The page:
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CES fireside: Power, protection

Elder Nelson touts sweetness, sanctifying influence of music

PROVO, UTAH

Power and protection are provided by worthy music, Elder Russell M. Nelson told young adults during a Church Educational System fireside Sunday, May 4. High school seniors were also invited to the fireside and Elder Nelson encouraged them to enroll in institute classes as they move on to institutions of higher learning.

The fireside originated in the BYU Marriott Center and was broadcast via satellite throughout North America and to many other parts of the world.

Elder Nelson explained the power of worthy music.

"It has power to make us humble, prayerful and grateful," he said. "Prophets through all generations have taught the importance of worthy music in our expressions of worship."

He validated his comment by reading scriptures from the Old Testament, the New Testament, the Book of Mormon and the Doctrine and Covenants, as well as the First Presidency preface to the current Church hymnal.

"Worthy music also has the power to persuade," Elder Nelson said. He gave the example of John Jaques, an early convert to the Church whose parents tried to convince him that the Church was fiction. Before he was 20 years old, he wrote a letter of testimony to his father.

"Three years later, at age 23," Elder Nelson said, "John Jaques wrote the words to this hymn that we know and love." He then read the words to "Oh Say, What Is Truth?" (Hymns, no. 272), adding, "John stood firm in his conviction of the truth."

Next, Elder Nelson said, "Music has a sweet power to promote unity and love in the family." He used examples from his own family to demonstrate how that can go beyond the singing in family home evening. As a gift to his family last Christmas, he said, he sat at the piano and recorded a CD of a variety of music he had sung or played to his children over the years. He gave the gift and "they liked it," he said. "Some of the grandchildren told me that the CD was 'cool."'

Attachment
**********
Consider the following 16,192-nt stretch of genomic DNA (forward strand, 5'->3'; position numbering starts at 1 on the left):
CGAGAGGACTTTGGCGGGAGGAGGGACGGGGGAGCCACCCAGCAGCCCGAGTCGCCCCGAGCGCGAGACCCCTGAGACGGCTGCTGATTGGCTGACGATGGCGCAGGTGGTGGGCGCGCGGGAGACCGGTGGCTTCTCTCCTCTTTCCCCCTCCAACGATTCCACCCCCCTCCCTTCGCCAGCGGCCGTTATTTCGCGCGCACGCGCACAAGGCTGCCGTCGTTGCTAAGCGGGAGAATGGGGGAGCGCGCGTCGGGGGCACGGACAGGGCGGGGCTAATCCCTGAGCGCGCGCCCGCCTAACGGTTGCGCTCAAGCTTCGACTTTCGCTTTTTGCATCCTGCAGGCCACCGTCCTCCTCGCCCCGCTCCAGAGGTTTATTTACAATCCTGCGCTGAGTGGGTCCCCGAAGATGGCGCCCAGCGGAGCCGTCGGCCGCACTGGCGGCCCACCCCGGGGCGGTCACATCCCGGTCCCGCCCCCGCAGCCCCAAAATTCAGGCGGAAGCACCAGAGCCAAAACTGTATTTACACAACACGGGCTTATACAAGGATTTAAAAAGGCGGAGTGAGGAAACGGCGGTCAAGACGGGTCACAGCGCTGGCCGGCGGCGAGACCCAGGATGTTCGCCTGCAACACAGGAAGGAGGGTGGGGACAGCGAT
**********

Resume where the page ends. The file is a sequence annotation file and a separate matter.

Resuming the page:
He named his nine daughters and daughter-in-law and said that since their childhood, his daughters have enjoyed singing together. His eight surviving daughters, accompanied by two of his granddaughters, then sang "Jesus, the Very Thought of Thee."

Elder Nelson told members of the congregation that when they have the opportunity in the future to influence music selected for Church services that they remember that music has power to provide spiritual nourishment, healing power and the power to facilitate worship "as we comprehend the significance of the Savior's Atonement. Music has power to remind us of the restoration of the gospel, with its saving principles and exalting ordinances. Music provides power for us to express prayerful thoughts and bear testimony of sacred truths."

He stated, "The purpose of music in our Church services is not for performance, but for worship. Prayerfully selected compositions and excellent performances are appropriate in worship services when and if members feel a spirit of worship and of revelation. Church music should be supportive of the Lord and His work and not attract attention to itself."

Then Elder Nelson turned his remarks to the protection that can be provided by worthy music.

"Brethren and sisters, wherever we are, we should carefully choose what we see and hear. Some of you would not knowingly tolerate pornography in your homes, yet would allow music into your lives which can be just as devastating."

He cautioned listeners to beware music that agitates rather than pacifies, that excites more than calms. He said loud music can not only damage physical hearing, but can also cause spiritual deafness. "You may not be able to hear the still small voice....

"Do not degrade yourself with the numbing shabbiness and irreverence of music that is not worthy of you," he said. "Delete the rubbish from your minds and your iPods. Protect your own personal standards. Be selective. Be wise.

"Do not allow unworthy, raucous music to enter your lives. It is not harmless. It can weaken your defense and allow unworthy thoughts into your mind and pave the way to unworthy acts. Please remember: 'That which (does) not edify is not of God, and is darkness. That which is of God is light' (Doctrine and Covenants 50:23-24).

"Dear brother and sisters, please fill your minds with worthy sights and sounds. Cultivate your precious gift of the Holy Ghost. Protect it as the priceless gift that it is. Carefully listen for its quiet communication. You will be spiritually stronger if you do. You know the Proverb, 'As (a man) thinketh in his heart, so is he' (Proverbs 23:7). As you control your thoughts, you control your actions. Indeed, worthy music can provide power and protection for your soul."

To close the fireside, the Ogden LDS Institute choir sang a hymn written by Elder Nelson — "Our Prayer to Thee" — the words expressing, as part of his testimony, "my prayerful feelings for our Father in Heaven," he said.

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